On June 29, 1613 during the first on-stage production of Henry VIII, the Globe Theater of Shakespeare fame burned to the ground. Quickly erected and quickly raised, the theater reminds fans of the Elizabethan era that even the best figures from history had their problems.
Built in a few short months in 1597 and 1598, the Globe was an open air amphitheater constructed of wood with two flights of stairs on either side of the stage and a single entrance for performers and theater goers. With the capacity to house over 1500 guests, the theater was not small by old or new standards and was the venue for the latest Shakespearean productions. Unheated and with very few lights, the theater had high balcony seats covered with thatch straw roofs. A veritable overcrowded and unsafe tinderbox.
Shakespeare and his band of thespians known as “The Chamberlain’s Men” performed theater in the round which meant that the audience and the actors had the intimate experience of close proximity. There were no female actors at the time as such a practice was illegal and viewed as obscene. So whether the character was Romeo or Juliet, the actor was male and this was not strange. In fact, the tradition of male actors playing female leads continues today in British pantomime (Christmas Plays) performances.
As theater developed into its modern form, the plays, performances and skills of the various actors and writers were a constant source of conversation. Those who performed best, created the most drama and put on the most captivating stories were rewarded with packed houses and good reviews in the morning papers. For this reason, special effects played a large role in productions and Shakespeare and his company were no exception to this as during his life, he was just another writer trying to improve his credentials.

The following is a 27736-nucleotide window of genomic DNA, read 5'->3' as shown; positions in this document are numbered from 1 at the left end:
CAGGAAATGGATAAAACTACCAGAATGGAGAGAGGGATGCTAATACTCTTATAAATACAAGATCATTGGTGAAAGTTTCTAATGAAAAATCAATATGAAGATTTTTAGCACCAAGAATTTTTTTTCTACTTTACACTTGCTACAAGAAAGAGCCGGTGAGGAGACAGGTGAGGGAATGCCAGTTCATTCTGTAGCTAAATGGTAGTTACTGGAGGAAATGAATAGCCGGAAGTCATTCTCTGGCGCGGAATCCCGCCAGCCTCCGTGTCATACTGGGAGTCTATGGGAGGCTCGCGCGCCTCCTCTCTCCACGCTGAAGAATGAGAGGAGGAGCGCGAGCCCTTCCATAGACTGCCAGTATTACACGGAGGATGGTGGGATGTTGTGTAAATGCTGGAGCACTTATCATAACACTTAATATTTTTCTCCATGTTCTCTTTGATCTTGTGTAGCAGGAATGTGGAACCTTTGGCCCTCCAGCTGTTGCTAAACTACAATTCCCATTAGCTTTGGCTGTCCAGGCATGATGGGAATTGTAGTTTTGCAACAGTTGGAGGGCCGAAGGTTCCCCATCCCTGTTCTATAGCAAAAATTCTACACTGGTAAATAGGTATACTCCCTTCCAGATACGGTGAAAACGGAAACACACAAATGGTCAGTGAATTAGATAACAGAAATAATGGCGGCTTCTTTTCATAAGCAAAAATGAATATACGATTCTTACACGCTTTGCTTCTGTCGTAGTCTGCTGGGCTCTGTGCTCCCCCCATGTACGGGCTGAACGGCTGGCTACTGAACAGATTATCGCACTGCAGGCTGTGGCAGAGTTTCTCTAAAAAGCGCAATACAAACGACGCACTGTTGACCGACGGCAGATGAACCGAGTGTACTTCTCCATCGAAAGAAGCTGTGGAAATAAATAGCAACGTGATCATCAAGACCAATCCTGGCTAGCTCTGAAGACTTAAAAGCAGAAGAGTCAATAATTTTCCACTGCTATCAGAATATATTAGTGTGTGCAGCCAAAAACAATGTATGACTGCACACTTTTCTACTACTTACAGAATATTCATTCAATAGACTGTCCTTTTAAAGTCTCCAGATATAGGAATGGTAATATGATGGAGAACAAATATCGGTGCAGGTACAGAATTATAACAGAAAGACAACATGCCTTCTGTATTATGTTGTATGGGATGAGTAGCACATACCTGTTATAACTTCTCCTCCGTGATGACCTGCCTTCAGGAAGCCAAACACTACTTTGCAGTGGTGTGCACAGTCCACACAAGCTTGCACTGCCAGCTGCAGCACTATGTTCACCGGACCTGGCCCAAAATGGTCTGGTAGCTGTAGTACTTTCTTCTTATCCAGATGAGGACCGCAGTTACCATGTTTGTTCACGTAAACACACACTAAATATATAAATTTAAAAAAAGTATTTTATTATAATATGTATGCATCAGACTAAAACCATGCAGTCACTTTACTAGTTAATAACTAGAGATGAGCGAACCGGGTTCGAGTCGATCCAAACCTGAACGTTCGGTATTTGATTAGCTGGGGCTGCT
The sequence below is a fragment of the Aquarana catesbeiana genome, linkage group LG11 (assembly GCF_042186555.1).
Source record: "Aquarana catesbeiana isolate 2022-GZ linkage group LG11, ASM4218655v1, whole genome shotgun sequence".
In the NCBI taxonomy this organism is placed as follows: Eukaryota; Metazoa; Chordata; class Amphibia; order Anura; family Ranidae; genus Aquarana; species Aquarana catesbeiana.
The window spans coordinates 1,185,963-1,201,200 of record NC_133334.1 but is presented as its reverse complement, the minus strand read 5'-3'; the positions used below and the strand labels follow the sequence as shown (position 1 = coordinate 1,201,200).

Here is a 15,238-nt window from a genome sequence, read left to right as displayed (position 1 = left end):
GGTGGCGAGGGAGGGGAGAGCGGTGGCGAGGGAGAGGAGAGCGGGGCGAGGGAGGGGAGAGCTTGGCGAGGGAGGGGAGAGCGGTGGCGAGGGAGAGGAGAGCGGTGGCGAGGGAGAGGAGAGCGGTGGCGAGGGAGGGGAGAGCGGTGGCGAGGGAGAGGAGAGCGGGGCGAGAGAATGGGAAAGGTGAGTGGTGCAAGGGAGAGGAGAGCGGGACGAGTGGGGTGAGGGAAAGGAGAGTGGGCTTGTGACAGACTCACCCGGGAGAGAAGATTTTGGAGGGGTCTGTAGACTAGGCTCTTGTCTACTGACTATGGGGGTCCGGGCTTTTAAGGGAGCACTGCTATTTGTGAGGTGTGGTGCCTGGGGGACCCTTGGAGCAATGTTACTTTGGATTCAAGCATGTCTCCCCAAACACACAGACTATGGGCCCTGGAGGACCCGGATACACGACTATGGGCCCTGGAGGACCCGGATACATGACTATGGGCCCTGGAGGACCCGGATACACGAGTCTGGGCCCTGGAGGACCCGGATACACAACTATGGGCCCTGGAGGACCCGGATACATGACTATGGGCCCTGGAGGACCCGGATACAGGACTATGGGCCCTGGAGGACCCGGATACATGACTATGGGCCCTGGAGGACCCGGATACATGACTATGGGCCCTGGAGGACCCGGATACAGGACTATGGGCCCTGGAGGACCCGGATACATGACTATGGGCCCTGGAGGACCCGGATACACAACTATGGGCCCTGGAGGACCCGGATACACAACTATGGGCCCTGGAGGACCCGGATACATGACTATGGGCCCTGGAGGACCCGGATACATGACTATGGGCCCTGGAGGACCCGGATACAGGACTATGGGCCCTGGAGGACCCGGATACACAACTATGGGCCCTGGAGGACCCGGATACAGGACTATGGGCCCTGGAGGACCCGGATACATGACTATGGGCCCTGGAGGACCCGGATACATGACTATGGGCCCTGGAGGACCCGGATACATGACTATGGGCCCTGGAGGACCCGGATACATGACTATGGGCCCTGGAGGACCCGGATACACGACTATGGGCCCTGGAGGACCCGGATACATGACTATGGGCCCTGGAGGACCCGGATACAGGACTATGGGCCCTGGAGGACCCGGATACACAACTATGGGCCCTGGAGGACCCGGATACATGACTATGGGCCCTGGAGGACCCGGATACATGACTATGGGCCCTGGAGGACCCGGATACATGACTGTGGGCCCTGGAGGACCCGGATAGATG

And so it was that in the arsenal of Globe Theater special effects (that included fireworks, trap doors and pulley operated flying systems) was a small cannon that was fired to mark the onstage arrival of prominent characters. The cannon was loaded with gun powder and fired during the performance of the play, igniting the roof of the theater.
There appears no record as to the number of casualties or whether anyone died that night. But with 1500 people trying to flee a burning building by one exit with little light and a burning roof, there must have been quite a panic. The stampede effect of such circumstances is well known. No one was available to put out the fire and the first Globe Theater, the jewel of London’s theater circuit, burned into oblivion.
Without modern safety equipment such as fire extinguishers and smoke alarms and without the close proximity of a municipal fire brigade, devastating structural fires were common during the period. In fact it would be only a few decades later that the Great Fire of London (1666) would take place, raising a vast portion of the capital to the ground.
In 1614, a second Globe Theater was built on the same spot but would only last for 30 more years. In 1644, the Puritan movement swept through England and public theatrical performances were banned. Considered heretical and distracting, theater was not the choice of the conservative simple life outlook of the Puritans and the Globe was demolished never to be rebuilt.
After the English Civil War, theater came back into fashion but too late for the famous bard to enjoy. William Shakespeare died in 1616. The Swan Theater in Stratford Upon Avon Shakespeare’s birthplace still stands today and is home to the Royal Shakespeare Company.
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